How does my question make a customer feel? How do my employees receive and process my comments when I lead meetings? These are great questions to ask. But sometimes, it’s hard to get truthful answers — unless, you flip your situation.
I find that people I work with often think they know what others are feeling or thinking and, as a result, can be dismissive — especially if they score fairly low on the Gallup Empathy strength. This is the case with me, and I have to be intentional about asking how others might perceive an action or statement. The only way to really do this is to walk a mile in their shoes.
I came to this realization through an unplanned personal experience. Last quarter, I became a client of a business coach, a customer of a professional services firm, and a member of a team I wasn’t leading. These were new experiences for me. Basically, as everything flipped, it helped me see my business and leadership style through other people’s eyes.
If you have low Empathy strength like me, that means you don’t naturally sense and take on the feelings of others. To be clear, empathy is not the same thing as compassion or sympathy. In fact, I often find people who are high in Empathy (depending on their surrounding strengths) to be less compassionate. While I might feel sad for someone, I don’t instinctively know or feel his or her emotions.
But when you become the client, customer, or employee, that’s exactly what you do: You learn how that individual feels! In all these situations, the people I worked with were highly competent, and often, I found myself thinking: Oh, I never realized how one might respond to this situation or how it might feel to be on this end.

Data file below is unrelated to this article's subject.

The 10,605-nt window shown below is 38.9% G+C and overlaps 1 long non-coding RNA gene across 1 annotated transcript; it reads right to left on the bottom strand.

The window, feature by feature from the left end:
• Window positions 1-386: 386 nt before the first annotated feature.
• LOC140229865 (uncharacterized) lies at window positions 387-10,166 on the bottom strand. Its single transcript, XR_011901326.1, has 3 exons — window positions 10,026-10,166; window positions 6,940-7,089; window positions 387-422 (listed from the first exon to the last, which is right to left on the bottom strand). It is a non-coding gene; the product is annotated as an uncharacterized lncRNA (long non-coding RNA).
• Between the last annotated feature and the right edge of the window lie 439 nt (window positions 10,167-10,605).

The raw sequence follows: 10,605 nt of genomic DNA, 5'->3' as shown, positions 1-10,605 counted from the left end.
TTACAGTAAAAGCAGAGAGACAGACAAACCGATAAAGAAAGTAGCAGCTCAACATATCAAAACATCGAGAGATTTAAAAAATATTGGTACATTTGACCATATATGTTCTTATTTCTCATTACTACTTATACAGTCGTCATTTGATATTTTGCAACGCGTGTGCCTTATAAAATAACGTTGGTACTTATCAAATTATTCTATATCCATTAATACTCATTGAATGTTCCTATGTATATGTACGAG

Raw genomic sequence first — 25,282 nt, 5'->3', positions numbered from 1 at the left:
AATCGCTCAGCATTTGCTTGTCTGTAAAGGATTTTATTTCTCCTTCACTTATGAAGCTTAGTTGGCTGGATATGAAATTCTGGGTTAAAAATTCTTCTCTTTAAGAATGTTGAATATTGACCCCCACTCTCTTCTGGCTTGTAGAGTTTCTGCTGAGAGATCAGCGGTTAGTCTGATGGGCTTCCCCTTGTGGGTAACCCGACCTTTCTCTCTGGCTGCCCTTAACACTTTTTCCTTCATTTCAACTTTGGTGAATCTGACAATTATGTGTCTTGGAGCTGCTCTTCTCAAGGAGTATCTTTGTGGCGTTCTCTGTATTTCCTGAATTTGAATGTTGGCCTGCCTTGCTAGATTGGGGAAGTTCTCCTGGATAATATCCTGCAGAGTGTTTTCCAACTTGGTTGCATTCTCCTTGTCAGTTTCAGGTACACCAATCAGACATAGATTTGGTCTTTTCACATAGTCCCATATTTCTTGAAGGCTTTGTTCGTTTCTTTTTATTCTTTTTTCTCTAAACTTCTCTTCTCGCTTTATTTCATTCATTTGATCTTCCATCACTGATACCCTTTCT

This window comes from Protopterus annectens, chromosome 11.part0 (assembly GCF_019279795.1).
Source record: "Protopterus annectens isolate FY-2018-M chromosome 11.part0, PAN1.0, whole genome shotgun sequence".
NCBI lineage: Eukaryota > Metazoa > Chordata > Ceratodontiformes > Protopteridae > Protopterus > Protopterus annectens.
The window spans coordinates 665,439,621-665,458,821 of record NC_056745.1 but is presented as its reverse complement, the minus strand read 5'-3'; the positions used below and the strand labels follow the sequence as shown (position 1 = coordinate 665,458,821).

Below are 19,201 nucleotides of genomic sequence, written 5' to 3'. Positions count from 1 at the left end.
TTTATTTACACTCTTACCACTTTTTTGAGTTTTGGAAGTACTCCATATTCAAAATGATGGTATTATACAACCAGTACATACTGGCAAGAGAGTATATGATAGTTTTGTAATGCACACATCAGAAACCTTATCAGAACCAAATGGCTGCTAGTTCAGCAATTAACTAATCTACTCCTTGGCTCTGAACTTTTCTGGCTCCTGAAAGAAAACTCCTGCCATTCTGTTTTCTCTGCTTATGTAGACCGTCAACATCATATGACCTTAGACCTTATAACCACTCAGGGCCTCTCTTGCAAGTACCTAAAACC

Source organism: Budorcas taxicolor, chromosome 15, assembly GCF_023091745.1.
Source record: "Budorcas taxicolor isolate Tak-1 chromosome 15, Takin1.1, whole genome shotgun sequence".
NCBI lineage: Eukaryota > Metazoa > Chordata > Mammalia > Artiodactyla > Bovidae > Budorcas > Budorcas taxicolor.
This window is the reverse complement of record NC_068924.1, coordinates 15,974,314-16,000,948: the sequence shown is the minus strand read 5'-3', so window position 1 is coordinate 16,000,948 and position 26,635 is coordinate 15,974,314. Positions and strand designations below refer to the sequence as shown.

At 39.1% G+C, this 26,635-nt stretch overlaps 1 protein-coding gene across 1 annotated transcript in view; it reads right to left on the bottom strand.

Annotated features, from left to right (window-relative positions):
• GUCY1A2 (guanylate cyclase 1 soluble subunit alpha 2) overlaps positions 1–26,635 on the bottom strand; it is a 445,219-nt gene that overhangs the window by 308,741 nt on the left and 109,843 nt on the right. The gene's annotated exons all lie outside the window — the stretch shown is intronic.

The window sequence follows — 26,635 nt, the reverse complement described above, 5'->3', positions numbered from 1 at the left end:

Being a Follower Makes You a Better Leader
Throughout this experience, the biggest aha moment has been on the engagement side. If you lead, and especially if you’re the highest-level leader in your organization, this is vital. Join a team where you’re “one of the troops.” Participate fully, then reflect on each session with these questions:
- When did my energy rise or fall, and what caused that change?
- What did the leader do or say to increase or decrease my commitment to the mission or goal of the team?
- Do I feel a sense of community with the other team members? Why or why not?
- What actions by the leader pulled the team members closer together? Further apart?
- Am I apt to share my criticisms or ideas on how we can do things differently? Why or why not?
- How does the distribution of responsibilities impact how effectively the work is accomplished? What about the productivity and satisfaction of the group and individuals?
I plan to write a full blog post on some of my lessons learned, but the experience itself drove the points home faster than any article I could ever read. In fact, I’ve been teaching and consulting on engagement for years, but living out the principles brought an entirely new level of power to them.
For example, I was shocked by how disengaged I became when others’ ideas weren’t given any credence. I also wonder how much more I would’ve contributed (time and energy) if I’d been asked to do work in my areas of strength, and I realized I didn’t volunteer to do so because of the team culture (even though stepping up is normally my automatic response).
Being a Customer Improves Your Client Experience
When our business coach asked some challenging yet simple questions, I found myself stammering (not usually an issue for me). At times, it felt overwhelming to try to sort things out in my mind and relay the answer. And it felt great when he cut through all the mental chaos and identified the real issue.
That journey from “oh no, I don’t know the answer” to “oh wow, I never thought of it like that” was more difficult than I realized. And our coach did it all extremely well. Because of this experience, I was able to recognize the extra processing time my clients’ needed and the additional patience and compassion I should offer them.
Your Challenge: Plan a way to Flip” your situation in the next 30 days.